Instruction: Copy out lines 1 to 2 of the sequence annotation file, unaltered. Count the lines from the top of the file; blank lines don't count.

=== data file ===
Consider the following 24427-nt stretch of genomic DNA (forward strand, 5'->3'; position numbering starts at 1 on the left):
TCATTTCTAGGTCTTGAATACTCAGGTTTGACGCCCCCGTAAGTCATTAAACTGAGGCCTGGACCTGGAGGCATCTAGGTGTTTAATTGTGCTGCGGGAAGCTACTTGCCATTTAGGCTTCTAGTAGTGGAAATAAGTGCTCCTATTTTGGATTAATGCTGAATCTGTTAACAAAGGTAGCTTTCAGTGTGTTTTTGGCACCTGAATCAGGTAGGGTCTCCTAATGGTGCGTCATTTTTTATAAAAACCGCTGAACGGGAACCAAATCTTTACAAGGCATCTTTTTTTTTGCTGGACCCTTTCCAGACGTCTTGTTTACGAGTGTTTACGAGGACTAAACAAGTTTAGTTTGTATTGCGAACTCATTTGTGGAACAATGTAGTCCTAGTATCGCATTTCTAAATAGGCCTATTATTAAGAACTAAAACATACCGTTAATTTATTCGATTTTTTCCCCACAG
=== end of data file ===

Consider the following 24427-nt stretch of genomic DNA (forward strand, 5'->3'; position numbering starts at 1 on the left):
TCATTTCTAGGTCTTGAATACTCAGGTTTGACGCCCCCGTAAGTCATTAAACTGAGGCCTGGACCTGGAGGCATCTAGGTGTTTAATTGTGCTGCGGGAAGCTACTTGCCATTTAGGCTTCTAGTAGTGGAAATAAGTGCTCCTATTTTGGATTAATGCTGAATCTGTTAACAAAGGTAGCTTTCAGTGTGTTTTTGGCACCTGAATCAGGTAGGGTCTCCTAATGGTGCGTCATTTTTTATAAAAACCGCTGAACGGGAACCAAATCTTTACAAGGCATCTTTTTTTTTGCTGGACCCTTTCCAGACGTCTTGTTTACGAGTGTTTACGAGGACTAAACAAGTTTAGTTTGTATTGCGAACTCATTTGTGGAACAATGTAGTCCTAGTATCGCATTTCTAAATAGGCCTATTATTAAGAACTAAAACATACCGTTAATTTATTCGATTTTTTCCCCACAG